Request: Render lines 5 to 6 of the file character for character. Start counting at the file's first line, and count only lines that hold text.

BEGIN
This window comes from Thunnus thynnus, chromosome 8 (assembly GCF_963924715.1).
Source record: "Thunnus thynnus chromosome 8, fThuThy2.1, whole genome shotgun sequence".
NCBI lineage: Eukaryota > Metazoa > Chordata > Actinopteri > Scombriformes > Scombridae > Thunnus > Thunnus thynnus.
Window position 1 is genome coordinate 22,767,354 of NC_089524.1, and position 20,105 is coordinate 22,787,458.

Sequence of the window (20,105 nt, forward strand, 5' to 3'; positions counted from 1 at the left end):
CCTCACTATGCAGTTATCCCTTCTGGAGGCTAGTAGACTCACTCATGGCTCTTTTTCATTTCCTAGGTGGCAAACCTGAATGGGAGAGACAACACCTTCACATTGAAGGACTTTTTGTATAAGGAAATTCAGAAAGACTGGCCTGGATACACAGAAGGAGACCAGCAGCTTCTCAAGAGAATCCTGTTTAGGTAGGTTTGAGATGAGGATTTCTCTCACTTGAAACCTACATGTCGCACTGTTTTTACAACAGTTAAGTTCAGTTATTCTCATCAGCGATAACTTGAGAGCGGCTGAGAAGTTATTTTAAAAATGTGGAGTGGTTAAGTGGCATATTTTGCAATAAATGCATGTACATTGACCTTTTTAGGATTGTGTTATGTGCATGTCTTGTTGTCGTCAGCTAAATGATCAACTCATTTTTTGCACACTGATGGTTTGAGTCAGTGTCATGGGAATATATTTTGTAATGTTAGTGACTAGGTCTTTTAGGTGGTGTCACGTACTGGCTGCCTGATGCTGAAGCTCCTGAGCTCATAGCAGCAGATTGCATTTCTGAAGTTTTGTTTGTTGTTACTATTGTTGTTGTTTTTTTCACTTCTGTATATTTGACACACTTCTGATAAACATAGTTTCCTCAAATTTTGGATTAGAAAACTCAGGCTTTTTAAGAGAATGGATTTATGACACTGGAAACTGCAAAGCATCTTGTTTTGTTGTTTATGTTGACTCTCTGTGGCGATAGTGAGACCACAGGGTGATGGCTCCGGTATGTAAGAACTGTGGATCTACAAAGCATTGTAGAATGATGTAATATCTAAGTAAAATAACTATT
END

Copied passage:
Sequence of the window (20,105 nt, forward strand, 5' to 3'; positions counted from 1 at the left end):
CCTCACTATGCAGTTATCCCTTCTGGAGGCTAGTAGACTCACTCATGGCTCTTTTTCATTTCCTAGGTGGCAAACCTGAATGGGAGAGACAACACCTTCACATTGAAGGACTTTTTGTATAAGGAAATTCAGAAAGACTGGCCTGGATACACAGAAGGAGACCAGCAGCTTCTCAAGAGAATCCTGTTTAGGTAGGTTTGAGATGAGGATTTCTCTCACTTGAAACCTACATGTCGCACTGTTTTTACAACAGTTAAGTTCAGTTATTCTCATCAGCGATAACTTGAGAGCGGCTGAGAAGTTATTTTAAAAATGTGGAGTGGTTAAGTGGCATATTTTGCAATAAATGCATGTACATTGACCTTTTTAGGATTGTGTTATGTGCATGTCTTGTTGTCGTCAGCTAAATGATCAACTCATTTTTTGCACACTGATGGTTTGAGTCAGTGTCATGGGAATATATTTTGTAATGTTAGTGACTAGGTCTTTTAGGTGGTGTCACGTACTGGCTGCCTGATGCTGAAGCTCCTGAGCTCATAGCAGCAGATTGCATTTCTGAAGTTTTGTTTGTTGTTACTATTGTTGTTGTTTTTTTCACTTCTGTATATTTGACACACTTCTGATAAACATAGTTTCCTCAAATTTTGGATTAGAAAACTCAGGCTTTTTAAGAGAATGGATTTATGACACTGGAAACTGCAAAGCATCTTGTTTTGTTGTTTATGTTGACTCTCTGTGGCGATAGTGAGACCACAGGGTGATGGCTCCGGTATGTAAGAACTGTGGATCTACAAAGCATTGTAGAATGATGTAATATCTAAGTAAAATAACTATT